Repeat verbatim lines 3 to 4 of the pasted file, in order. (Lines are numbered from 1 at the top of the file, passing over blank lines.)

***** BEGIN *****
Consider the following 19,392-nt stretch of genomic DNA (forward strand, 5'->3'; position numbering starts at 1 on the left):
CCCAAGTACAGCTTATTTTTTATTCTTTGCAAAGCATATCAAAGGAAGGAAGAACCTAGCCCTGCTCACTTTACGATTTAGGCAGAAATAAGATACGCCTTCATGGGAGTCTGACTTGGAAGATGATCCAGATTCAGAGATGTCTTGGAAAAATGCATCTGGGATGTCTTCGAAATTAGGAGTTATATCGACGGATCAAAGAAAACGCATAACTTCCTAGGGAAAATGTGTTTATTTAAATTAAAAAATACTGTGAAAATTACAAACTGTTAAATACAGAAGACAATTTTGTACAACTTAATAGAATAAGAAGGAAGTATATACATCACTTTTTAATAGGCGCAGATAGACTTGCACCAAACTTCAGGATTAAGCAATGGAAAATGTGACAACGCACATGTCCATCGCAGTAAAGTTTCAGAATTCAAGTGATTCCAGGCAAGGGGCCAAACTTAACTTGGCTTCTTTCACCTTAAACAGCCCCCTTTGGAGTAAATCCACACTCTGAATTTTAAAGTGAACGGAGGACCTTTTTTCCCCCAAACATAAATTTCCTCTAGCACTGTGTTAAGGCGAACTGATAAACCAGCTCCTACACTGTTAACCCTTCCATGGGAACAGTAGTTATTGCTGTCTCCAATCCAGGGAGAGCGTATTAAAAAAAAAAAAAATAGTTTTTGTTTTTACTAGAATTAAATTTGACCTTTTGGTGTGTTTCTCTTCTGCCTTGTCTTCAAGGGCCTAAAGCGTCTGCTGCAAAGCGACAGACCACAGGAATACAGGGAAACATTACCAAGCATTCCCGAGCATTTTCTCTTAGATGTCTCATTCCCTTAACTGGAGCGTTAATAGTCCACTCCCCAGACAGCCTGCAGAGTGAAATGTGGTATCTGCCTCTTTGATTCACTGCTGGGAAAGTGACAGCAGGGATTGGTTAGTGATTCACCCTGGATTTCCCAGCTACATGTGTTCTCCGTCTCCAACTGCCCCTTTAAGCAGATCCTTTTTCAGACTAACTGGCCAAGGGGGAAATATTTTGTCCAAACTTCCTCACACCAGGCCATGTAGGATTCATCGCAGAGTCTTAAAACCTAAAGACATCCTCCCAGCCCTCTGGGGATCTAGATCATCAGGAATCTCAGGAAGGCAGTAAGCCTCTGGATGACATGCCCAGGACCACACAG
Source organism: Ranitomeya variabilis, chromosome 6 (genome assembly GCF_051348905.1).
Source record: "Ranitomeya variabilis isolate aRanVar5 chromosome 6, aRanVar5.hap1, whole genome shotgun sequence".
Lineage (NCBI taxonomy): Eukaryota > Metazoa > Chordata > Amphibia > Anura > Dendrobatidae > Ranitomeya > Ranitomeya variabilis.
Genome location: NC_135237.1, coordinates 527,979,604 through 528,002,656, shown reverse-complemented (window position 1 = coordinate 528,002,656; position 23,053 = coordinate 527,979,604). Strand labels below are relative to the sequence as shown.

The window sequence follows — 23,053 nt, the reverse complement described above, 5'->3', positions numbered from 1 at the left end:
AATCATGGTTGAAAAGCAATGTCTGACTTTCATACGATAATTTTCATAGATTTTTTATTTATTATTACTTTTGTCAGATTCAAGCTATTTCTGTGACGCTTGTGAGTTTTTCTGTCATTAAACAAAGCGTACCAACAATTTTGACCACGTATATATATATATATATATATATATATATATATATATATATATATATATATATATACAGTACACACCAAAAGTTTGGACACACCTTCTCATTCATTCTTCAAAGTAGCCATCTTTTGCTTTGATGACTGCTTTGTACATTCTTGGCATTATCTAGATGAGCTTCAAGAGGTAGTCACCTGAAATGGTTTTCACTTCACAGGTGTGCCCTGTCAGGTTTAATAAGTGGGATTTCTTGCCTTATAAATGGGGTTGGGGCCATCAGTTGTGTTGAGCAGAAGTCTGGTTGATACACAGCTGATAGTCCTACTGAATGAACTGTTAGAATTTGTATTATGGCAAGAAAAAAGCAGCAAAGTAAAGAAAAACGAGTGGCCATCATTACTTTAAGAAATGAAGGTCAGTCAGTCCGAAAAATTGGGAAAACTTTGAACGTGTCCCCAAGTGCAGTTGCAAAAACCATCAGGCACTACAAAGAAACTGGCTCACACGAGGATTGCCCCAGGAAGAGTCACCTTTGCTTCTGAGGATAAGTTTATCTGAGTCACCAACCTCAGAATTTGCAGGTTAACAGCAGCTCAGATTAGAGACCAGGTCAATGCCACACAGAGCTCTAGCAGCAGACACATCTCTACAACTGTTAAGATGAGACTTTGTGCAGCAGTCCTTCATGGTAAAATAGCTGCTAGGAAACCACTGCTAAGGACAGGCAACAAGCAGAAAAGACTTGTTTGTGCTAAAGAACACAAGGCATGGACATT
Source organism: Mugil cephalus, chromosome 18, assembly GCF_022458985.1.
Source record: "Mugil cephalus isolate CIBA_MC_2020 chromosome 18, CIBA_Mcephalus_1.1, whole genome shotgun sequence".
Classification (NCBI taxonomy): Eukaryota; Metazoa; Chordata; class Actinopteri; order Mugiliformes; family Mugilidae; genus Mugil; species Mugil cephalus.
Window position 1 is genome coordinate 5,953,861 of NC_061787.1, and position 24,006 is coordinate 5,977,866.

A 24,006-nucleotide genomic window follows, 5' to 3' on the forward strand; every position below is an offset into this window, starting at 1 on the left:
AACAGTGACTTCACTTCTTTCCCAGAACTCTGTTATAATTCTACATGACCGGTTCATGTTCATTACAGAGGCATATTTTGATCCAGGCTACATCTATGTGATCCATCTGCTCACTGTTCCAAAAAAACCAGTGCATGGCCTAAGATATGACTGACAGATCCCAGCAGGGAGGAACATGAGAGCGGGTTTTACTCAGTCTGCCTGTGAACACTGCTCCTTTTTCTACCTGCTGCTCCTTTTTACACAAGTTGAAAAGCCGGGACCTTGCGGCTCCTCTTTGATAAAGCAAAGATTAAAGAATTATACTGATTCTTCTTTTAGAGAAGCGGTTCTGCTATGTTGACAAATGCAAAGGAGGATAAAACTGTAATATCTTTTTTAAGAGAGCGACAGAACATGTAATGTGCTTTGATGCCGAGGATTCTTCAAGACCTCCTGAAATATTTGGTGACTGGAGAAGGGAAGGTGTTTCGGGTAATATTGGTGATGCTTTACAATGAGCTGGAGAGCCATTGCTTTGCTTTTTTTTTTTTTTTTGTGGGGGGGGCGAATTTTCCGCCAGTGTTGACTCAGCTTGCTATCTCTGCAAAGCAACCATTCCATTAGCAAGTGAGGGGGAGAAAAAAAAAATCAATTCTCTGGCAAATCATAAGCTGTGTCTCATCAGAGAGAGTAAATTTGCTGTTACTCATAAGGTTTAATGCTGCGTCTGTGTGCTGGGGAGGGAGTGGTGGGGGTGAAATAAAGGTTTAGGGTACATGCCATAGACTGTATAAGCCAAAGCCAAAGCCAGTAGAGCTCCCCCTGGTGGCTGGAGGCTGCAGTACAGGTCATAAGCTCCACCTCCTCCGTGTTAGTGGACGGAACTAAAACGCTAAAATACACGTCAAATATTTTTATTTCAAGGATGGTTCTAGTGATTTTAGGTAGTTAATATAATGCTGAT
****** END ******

Source organism: Ranitomeya variabilis, chromosome 6 (genome assembly GCF_051348905.1).
Source record: "Ranitomeya variabilis isolate aRanVar5 chromosome 6, aRanVar5.hap1, whole genome shotgun sequence".